By: Yeeun Lee

Every 65 seconds, someone in the U.S. develops Alzheimer’s. As more people get the disease, its growing burden is concerning because there is no definitive way to establish whether someone will acquire it—and no way to cure it. Many think of Alzheimer’s in a symptomatic framework because of the lack of differentiation between Alzheimer’s disease and dementia. For example, The Alzheimer’s Association defines it as “a type of dementia that causes problems with memory, thinking and behavior,” making it difficult for people to carry out their daily tasks. This description is definitely accurate but fails to recognize that Alzheimer’s is a biological disease and thus should be defined in a biological framework.

Increasingly, research advancements are showing that two proteins, Aβ (amyloid beta) and tau, are directly related to Alzheimer’s disease. This, in turn, has pushed for changing the way in which Alzheimer’s is understood. The National Institutes of health (NIH) believes that a biological model provides a “common language” that can unify research projects that are studying different stages of the disease. It also believes that it can “facilitate [a] better understanding of the disease process” by shifting the perspective towards specific and measurable biomarkers.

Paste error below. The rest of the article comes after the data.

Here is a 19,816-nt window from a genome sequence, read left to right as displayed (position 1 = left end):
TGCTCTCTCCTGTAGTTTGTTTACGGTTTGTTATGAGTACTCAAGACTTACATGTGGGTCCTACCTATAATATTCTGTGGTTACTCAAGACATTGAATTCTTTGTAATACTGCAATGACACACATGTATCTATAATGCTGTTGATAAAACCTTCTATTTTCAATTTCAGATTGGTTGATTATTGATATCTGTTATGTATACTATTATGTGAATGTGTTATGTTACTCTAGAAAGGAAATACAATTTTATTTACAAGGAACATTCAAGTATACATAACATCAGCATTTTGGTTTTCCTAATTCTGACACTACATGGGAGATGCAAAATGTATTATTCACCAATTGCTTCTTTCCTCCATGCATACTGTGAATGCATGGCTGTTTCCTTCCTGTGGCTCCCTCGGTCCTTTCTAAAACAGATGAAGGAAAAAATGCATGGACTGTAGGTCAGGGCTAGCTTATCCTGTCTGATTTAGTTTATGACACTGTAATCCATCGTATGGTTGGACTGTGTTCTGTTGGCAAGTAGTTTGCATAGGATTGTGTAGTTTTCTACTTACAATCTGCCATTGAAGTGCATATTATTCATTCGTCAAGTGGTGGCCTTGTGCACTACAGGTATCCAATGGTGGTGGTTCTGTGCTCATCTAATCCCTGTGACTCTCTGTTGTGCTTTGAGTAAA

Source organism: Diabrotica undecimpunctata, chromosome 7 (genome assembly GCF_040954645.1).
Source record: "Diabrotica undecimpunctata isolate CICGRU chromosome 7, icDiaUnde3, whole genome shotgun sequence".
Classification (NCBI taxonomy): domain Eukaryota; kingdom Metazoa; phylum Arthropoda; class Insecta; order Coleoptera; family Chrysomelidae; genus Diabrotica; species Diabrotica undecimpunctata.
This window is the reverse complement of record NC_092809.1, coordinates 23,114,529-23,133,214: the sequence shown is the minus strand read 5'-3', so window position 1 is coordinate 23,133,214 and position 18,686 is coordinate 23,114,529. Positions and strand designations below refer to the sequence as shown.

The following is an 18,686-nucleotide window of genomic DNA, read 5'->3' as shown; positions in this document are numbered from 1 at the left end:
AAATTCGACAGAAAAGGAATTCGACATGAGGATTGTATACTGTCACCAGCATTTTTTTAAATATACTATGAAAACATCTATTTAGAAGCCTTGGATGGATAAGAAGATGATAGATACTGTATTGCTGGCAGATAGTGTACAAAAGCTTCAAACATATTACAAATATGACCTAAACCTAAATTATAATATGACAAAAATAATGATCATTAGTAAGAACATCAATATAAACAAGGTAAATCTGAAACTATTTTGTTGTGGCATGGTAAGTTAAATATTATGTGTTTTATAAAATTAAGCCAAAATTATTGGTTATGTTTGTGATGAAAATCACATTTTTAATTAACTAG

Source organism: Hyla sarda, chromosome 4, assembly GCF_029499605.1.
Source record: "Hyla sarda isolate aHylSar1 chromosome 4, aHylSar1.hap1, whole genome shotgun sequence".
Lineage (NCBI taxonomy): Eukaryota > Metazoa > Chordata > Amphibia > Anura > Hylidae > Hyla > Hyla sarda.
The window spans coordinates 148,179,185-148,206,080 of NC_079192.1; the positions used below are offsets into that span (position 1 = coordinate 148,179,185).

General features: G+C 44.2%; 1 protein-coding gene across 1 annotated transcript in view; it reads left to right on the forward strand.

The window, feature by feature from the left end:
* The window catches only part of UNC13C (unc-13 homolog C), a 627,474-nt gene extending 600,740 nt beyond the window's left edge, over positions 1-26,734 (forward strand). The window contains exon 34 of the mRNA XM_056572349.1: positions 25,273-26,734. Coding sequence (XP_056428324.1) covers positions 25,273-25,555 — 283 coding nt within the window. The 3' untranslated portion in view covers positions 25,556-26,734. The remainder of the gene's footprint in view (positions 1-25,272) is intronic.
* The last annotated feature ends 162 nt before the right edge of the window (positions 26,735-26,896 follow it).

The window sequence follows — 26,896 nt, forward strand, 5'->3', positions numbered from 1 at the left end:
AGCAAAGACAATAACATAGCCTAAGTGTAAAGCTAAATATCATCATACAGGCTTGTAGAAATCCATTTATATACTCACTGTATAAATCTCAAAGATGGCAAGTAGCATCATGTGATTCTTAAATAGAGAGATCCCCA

I had the great privilege of interviewing Dr. Lary C. Walker, an Associate Professor of Neurology and a proponent of a standard model of Alzheimer’s disease – using Aβ (amyloid beta) and tau proteins.[1] He took me through a brief history of Alzheimer’s research and gave me his insights on the current knowledge regarding the disease as well as future directions.

Dr. Walked noted that, historically, to know if someone had Alzheimer’s, there was only one way to find out: looking at the brain microscopically. Thus, it could only be known whether or not the person had the disease after they were dead. Due to technology, we now have different methods, such as injecting radioactive agents that bind to different Alzheimer’s related proteins in the brain or measuring Aβ or tau proteins in the cerebrospinal fluid. Both techniques are invasive, expensive, and the injection technique requires radiation exposure to individuals. For these reasons, research on alternative diagnostic methods – such as blood tests that look for biomarkers – is crucial.

Recently, two articles were published in Nature and Nature Medicine regarding novel ways to test for Alzheimer’s that could reveal whether or not someone will develop the disease years before they start to show any symptoms. They are both blood tests, however one measures Aβ (amyloid beta) while the other measures neurofilaments (NF). So what is the difference? As Dr. Walker explained to me, individuals with Alzheimer’s have abnormal levels of amyloid beta, which deposits in amyloid-β plaques in their brains. In the article describing high-performance plasma amyloid-β biomarkers, these proteins were shown to be accurately measured in the blood.[2] This amyloid-β blood test is more specific when it comes to Alzheimer’s as it tests for the presence of a protein that is characteristic of Alzheimer’s disease.